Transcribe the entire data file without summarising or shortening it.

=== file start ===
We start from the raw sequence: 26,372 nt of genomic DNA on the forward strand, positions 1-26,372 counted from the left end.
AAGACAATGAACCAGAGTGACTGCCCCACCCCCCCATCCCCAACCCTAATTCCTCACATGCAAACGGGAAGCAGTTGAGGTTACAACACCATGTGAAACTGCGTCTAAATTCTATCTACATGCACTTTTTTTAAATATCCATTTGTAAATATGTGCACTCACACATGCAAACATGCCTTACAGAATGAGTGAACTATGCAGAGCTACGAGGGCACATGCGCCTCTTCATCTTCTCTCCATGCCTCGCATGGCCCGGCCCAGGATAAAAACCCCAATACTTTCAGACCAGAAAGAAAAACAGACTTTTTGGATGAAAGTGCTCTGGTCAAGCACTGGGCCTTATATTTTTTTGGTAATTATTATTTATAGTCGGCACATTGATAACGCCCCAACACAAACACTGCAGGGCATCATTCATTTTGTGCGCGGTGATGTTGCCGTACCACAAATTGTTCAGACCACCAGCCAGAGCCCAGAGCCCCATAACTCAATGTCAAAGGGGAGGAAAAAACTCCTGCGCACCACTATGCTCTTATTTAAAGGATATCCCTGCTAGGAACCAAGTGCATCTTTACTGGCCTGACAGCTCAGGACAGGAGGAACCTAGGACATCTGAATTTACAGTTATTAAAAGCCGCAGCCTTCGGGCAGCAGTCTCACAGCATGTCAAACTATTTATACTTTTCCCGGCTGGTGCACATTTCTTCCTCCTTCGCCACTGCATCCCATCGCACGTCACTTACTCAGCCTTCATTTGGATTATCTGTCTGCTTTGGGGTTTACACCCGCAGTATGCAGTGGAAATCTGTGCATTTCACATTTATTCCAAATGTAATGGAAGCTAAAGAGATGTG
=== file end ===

We start from the raw sequence: 26,372 nt of genomic DNA on the forward strand, positions 1-26,372 counted from the left end.
AAGACAATGAACCAGAGTGACTGCCCCACCCCCCCATCCCCAACCCTAATTCCTCACATGCAAACGGGAAGCAGTTGAGGTTACAACACCATGTGAAACTGCGTCTAAATTCTATCTACATGCACTTTTTTTAAATATCCATTTGTAAATATGTGCACTCACACATGCAAACATGCCTTACAGAATGAGTGAACTATGCAGAGCTACGAGGGCACATGCGCCTCTTCATCTTCTCTCCATGCCTCGCATGGCCCGGCCCAGGATAAAAACCCCAATACTTTCAGACCAGAAAGAAAAACAGACTTTTTGGATGAAAGTGCTCTGGTCAAGCACTGGGCCTTATATTTTTTTGGTAATTATTATTTATAGTCGGCACATTGATAACGCCCCAACACAAACACTGCAGGGCATCATTCATTTTGTGCGCGGTGATGTTGCCGTACCACAAATTGTTCAGACCACCAGCCAGAGCCCAGAGCCCCATAACTCAATGTCAAAGGGGAGGAAAAAACTCCTGCGCACCACTATGCTCTTATTTAAAGGATATCCCTGCTAGGAACCAAGTGCATCTTTACTGGCCTGACAGCTCAGGACAGGAGGAACCTAGGACATCTGAATTTACAGTTATTAAAAGCCGCAGCCTTCGGGCAGCAGTCTCACAGCATGTCAAACTATTTATACTTTTCCCGGCTGGTGCACATTTCTTCCTCCTTCGCCACTGCATCCCATCGCACGTCACTTACTCAGCCTTCATTTGGATTATCTGTCTGCTTTGGGGTTTACACCCGCAGTATGCAGTGGAAATCTGTGCATTTCACATTTATTCCAAATGTAATGGAAGCTAAAGAGATGTG